Why does the priest cover the chalice during Mass?
The pall (palla) is a stiffened square card covered with white linen, usually embroidered with a cross, or some other appropriate symbol. The purpose of the pall is to keep dust and insects from falling into the Eucharistic elements. … Embroidery in the centre was not used, lest the chalice become unstable.
Why do priests kiss their stoles?
As a priest dons his/her stole, the cross on the stole’s neckpiece is kissed acknowledging the yoke of Christ – the yoke of service. A bishop’s stole hangs straight down allowing space for a pectoral cross (often worn by bishops) to be symbolically close to the bishop’s heart.
What is the priest doing during Mass?
The priest breaks the host and places a piece in the main chalice; this is important as it symbolizes that the Body and Blood of Christ are both present within one another. Meanwhile, the “Lamb of God” (“Agnus Dei” in Latin) is sung or recited.
Why does the priest pour water in the wine?
The practice of mixing water and wine was common in the ancient world. Wines were usually heavier than most modern vintages and to dilute them a bit made them more palatable and less inebriating. … Thus the wine used at Mass was mixed with water before the consecration in the usual manner of all wine.
Why is water put in communion wine?
In preparing the sacrament, the priest blesses the water to represent the grace of God bestowed during baptism with water. The holy water is then mixed with red wine, which symbolises the blood of Christ, so as to represent the uniting of man-seeking-God (Baptism) and God-reaching-out-to-man (the Passion).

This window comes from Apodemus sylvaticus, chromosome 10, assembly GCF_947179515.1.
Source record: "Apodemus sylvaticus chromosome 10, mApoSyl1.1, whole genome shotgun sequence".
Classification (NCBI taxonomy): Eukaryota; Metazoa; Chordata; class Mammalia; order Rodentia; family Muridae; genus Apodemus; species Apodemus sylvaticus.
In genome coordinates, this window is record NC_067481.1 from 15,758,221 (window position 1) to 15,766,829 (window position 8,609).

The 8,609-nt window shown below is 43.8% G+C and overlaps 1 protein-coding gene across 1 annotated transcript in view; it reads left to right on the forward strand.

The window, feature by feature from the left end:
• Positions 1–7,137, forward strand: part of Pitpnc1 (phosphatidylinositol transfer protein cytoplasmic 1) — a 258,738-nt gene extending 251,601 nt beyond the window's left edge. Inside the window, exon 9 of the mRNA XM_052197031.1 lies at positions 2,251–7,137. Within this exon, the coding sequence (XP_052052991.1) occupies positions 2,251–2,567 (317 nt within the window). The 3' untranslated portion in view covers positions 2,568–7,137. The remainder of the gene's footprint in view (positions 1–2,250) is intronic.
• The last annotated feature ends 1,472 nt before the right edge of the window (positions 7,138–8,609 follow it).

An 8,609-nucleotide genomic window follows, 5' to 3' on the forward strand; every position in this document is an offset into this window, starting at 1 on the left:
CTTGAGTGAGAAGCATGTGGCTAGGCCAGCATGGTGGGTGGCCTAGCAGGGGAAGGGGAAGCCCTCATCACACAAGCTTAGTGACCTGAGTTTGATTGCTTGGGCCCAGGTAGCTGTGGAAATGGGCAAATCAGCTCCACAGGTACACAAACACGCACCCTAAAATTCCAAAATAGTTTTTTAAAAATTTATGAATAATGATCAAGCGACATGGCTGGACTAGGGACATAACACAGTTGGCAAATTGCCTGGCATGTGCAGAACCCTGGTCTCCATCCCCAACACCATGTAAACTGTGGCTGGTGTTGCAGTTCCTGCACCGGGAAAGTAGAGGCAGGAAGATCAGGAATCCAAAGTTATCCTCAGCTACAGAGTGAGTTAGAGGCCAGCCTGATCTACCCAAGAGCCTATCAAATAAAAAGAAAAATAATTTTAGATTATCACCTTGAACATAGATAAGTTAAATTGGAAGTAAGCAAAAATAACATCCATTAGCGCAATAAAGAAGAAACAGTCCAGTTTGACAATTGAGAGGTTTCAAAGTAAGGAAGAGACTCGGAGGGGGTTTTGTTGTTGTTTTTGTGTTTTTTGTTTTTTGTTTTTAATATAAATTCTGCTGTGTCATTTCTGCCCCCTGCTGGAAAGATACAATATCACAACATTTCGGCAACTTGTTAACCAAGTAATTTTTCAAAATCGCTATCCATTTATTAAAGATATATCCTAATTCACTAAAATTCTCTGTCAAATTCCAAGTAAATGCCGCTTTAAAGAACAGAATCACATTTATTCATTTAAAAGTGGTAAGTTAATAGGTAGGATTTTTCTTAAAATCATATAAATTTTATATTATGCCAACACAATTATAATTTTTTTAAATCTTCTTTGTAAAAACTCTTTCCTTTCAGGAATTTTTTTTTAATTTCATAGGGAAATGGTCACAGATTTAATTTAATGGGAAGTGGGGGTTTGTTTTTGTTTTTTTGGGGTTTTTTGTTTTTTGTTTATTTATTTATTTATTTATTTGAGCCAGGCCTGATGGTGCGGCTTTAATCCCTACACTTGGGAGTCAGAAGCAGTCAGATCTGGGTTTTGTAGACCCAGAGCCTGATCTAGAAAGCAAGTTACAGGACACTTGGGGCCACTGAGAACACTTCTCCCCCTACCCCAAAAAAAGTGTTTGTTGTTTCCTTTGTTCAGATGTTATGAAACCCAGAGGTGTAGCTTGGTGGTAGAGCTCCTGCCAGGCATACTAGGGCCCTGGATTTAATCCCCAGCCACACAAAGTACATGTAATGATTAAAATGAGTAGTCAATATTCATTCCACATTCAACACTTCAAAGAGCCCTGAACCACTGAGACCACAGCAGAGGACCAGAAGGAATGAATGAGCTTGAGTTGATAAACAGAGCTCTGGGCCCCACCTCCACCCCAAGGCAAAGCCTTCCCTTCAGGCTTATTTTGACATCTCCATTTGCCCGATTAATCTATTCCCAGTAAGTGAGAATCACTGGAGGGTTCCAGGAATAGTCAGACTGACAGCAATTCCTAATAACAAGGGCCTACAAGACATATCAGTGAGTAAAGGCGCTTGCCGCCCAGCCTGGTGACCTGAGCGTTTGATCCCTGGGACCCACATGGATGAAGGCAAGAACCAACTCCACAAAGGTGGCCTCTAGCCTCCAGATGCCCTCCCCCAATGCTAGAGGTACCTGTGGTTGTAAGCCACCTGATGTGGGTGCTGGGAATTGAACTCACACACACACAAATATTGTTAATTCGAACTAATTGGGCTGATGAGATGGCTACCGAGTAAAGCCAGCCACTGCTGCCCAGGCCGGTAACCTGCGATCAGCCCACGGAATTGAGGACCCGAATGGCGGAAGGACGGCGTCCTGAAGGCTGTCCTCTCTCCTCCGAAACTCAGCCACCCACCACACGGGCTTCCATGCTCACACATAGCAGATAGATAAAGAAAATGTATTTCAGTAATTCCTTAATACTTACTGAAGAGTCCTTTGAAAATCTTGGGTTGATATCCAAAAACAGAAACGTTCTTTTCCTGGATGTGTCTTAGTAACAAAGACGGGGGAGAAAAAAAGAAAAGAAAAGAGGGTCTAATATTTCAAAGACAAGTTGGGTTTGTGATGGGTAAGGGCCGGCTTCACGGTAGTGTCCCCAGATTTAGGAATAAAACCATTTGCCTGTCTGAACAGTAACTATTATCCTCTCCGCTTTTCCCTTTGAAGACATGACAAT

Why do Catholic priests wear vestments?
For the Eucharist, each vestment symbolizes a spiritual dimension of the priesthood, with roots in the very origins of the Church. In some measure these vestments harken to the Roman roots of the Western Church. … Some are used by all Western Christians in liturgical traditions.
What is the thing called that holds the Eucharist?
ciborium, plural Ciboria, or Ciboriums, in religious art, any receptacle designed to hold the consecrated Eucharistic bread of the Christian church. The ciborium is usually shaped like a rounded goblet, or chalice, having a dome-shaped cover.
What is a priest amice?
amice, (derived from Latin amictus, “wrapped around”), liturgical vestment worn under the alb. It is a rectangular piece of white linen held around the neck and shoulders by two bands tied at the waist.
Do priests have to finish the wine?
According to church law, wine which has been consecrated must be consumed as part of the Mass. “What option do I have but drink the wine, as the chalices have to be emptied before being put back in the tabernacle?” he said.
Does communion have to be bread and wine?
There are only two elements required for communion: bread and wine. … While the bread and wine do not actually undergo a physical change, most Catholics believe that the substances actually become the body and blood of Christ in another manner. This process is called transubstantiation.
Why do Catholic priests kiss the altar?
In kissing the altar, the priest symbolizes the bond between Christ and his church; acknowledges the sacrifices of those martyrs (relics) who gave their life for the furtherance of the faith; and, when performed with the deacon, is an extension of peace to the community.